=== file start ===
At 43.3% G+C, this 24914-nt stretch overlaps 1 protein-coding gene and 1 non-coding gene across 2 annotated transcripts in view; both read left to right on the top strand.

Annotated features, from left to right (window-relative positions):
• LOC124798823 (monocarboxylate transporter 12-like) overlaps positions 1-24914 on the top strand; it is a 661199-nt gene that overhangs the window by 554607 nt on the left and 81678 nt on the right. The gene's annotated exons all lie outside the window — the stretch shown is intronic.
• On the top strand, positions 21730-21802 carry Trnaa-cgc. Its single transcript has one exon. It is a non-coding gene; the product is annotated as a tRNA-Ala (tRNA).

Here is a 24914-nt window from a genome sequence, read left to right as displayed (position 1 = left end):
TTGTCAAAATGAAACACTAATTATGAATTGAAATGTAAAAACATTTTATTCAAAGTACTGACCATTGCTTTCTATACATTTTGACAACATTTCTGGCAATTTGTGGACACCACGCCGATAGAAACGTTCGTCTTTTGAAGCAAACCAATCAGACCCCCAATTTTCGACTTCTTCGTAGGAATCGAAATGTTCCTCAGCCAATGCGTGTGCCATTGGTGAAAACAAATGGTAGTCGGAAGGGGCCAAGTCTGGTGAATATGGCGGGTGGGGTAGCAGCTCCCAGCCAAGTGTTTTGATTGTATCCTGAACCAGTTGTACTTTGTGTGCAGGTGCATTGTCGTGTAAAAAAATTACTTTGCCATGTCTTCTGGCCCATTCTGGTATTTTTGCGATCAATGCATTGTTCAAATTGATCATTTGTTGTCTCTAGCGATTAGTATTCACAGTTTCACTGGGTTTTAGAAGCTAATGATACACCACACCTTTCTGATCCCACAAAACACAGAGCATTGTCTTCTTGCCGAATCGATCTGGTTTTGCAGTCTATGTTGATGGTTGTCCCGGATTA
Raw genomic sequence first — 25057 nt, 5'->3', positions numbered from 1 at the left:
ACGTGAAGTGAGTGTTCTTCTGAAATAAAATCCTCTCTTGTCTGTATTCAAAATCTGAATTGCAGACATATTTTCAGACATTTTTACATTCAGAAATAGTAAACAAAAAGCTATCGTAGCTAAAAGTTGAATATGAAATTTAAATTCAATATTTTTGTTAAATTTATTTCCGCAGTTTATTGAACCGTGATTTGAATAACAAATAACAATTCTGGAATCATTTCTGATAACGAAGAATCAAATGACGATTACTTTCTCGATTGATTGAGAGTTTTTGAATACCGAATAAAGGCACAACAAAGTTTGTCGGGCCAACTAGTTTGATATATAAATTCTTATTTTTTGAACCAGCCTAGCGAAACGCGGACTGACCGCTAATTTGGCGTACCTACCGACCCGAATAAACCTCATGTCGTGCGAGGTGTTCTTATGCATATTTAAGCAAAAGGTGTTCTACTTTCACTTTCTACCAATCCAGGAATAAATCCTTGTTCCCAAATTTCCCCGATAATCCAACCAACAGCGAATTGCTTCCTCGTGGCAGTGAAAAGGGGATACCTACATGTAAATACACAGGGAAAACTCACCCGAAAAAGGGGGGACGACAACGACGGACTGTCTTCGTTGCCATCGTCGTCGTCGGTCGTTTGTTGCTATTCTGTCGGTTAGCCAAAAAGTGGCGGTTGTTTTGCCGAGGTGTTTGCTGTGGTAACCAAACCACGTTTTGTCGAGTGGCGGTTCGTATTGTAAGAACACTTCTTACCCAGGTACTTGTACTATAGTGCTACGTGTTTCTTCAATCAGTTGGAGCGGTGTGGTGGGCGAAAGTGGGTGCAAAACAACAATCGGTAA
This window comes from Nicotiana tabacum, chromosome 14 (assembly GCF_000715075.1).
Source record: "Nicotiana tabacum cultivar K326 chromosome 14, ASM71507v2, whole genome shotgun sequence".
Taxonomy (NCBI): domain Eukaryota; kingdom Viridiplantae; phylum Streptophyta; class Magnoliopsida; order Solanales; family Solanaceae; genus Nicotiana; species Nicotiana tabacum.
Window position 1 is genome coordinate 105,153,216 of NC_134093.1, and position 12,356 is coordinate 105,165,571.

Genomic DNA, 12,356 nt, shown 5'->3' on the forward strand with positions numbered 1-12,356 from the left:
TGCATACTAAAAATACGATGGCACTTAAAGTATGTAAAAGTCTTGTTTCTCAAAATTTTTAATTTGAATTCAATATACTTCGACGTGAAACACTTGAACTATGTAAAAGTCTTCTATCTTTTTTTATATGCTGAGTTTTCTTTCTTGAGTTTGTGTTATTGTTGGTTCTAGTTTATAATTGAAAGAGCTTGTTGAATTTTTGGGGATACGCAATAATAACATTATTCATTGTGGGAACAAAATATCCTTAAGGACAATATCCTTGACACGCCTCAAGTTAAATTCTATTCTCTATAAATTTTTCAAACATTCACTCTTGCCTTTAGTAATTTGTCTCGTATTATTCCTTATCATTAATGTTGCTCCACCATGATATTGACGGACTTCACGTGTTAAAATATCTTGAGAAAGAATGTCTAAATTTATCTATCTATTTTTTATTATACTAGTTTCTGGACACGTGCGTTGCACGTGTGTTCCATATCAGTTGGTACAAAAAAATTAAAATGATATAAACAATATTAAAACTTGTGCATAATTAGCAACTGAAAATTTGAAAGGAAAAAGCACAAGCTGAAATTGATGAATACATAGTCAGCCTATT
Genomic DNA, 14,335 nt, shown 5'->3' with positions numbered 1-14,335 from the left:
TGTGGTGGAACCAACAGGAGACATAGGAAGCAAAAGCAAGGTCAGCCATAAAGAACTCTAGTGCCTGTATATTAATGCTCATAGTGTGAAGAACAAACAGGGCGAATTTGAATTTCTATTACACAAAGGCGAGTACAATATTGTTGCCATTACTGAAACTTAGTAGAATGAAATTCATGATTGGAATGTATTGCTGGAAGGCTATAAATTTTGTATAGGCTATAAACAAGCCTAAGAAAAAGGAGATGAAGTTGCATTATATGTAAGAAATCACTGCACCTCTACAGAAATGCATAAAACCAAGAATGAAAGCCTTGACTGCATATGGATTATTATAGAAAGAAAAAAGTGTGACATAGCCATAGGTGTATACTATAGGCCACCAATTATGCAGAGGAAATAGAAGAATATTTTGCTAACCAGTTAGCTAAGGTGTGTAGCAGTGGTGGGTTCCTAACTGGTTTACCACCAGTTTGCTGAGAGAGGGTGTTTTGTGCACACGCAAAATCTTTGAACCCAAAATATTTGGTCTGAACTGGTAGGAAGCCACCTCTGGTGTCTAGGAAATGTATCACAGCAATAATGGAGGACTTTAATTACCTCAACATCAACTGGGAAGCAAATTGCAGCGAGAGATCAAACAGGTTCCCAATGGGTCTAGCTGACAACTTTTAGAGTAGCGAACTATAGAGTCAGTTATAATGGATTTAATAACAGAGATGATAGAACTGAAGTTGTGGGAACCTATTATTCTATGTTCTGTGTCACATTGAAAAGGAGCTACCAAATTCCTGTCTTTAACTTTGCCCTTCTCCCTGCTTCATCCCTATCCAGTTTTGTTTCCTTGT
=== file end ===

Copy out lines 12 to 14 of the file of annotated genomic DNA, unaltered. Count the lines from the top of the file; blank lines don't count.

Window position 1 is genome coordinate 105,153,216 of NC_134093.1, and position 12,356 is coordinate 105,165,571.

Genomic DNA, 12,356 nt, shown 5'->3' on the forward strand with positions numbered 1-12,356 from the left:
TGCATACTAAAAATACGATGGCACTTAAAGTATGTAAAAGTCTTGTTTCTCAAAATTTTTAATTTGAATTCAATATACTTCGACGTGAAACACTTGAACTATGTAAAAGTCTTCTATCTTTTTTTATATGCTGAGTTTTCTTTCTTGAGTTTGTGTTATTGTTGGTTCTAGTTTATAATTGAAAGAGCTTGTTGAATTTTTGGGGATACGCAATAATAACATTATTCATTGTGGGAACAAAATATCCTTAAGGACAATATCCTTGACACGCCTCAAGTTAAATTCTATTCTCTATAAATTTTTCAAACATTCACTCTTGCCTTTAGTAATTTGTCTCGTATTATTCCTTATCATTAATGTTGCTCCACCATGATATTGACGGACTTCACGTGTTAAAATATCTTGAGAAAGAATGTCTAAATTTATCTATCTATTTTTTATTATACTAGTTTCTGGACACGTGCGTTGCACGTGTGTTCCATATCAGTTGGTACAAAAAAATTAAAATGATATAAACAATATTAAAACTTGTGCATAATTAGCAACTGAAAATTTGAAAGGAAAAAGCACAAGCTGAAATTGATGAATACATAGTCAGCCTATT